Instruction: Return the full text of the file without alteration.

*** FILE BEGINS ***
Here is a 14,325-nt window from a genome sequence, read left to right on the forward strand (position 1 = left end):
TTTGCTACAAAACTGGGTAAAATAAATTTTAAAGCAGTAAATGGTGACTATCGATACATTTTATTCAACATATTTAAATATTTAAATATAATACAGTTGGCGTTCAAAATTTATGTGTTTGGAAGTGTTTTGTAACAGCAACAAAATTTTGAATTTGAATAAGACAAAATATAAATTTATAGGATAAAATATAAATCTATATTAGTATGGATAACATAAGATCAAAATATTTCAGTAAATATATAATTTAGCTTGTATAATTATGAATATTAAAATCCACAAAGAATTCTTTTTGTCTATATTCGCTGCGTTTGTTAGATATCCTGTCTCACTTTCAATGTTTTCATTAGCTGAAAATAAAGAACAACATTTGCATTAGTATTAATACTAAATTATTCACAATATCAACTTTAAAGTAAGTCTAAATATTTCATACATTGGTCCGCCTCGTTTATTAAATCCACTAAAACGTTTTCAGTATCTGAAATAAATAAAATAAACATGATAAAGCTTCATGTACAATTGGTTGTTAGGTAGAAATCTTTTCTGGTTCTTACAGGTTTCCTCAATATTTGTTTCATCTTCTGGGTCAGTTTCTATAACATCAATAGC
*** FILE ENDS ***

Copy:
Here is a 14,325-nt window from a genome sequence, read left to right on the forward strand (position 1 = left end):
TTTGCTACAAAACTGGGTAAAATAAATTTTAAAGCAGTAAATGGTGACTATCGATACATTTTATTCAACATATTTAAATATTTAAATATAATACAGTTGGCGTTCAAAATTTATGTGTTTGGAAGTGTTTTGTAACAGCAACAAAATTTTGAATTTGAATAAGACAAAATATAAATTTATAGGATAAAATATAAATCTATATTAGTATGGATAACATAAGATCAAAATATTTCAGTAAATATATAATTTAGCTTGTATAATTATGAATATTAAAATCCACAAAGAATTCTTTTTGTCTATATTCGCTGCGTTTGTTAGATATCCTGTCTCACTTTCAATGTTTTCATTAGCTGAAAATAAAGAACAACATTTGCATTAGTATTAATACTAAATTATTCACAATATCAACTTTAAAGTAAGTCTAAATATTTCATACATTGGTCCGCCTCGTTTATTAAATCCACTAAAACGTTTTCAGTATCTGAAATAAATAAAATAAACATGATAAAGCTTCATGTACAATTGGTTGTTAGGTAGAAATCTTTTCTGGTTCTTACAGGTTTCCTCAATATTTGTTTCATCTTCTGGGTCAGTTTCTATAACATCAATAGC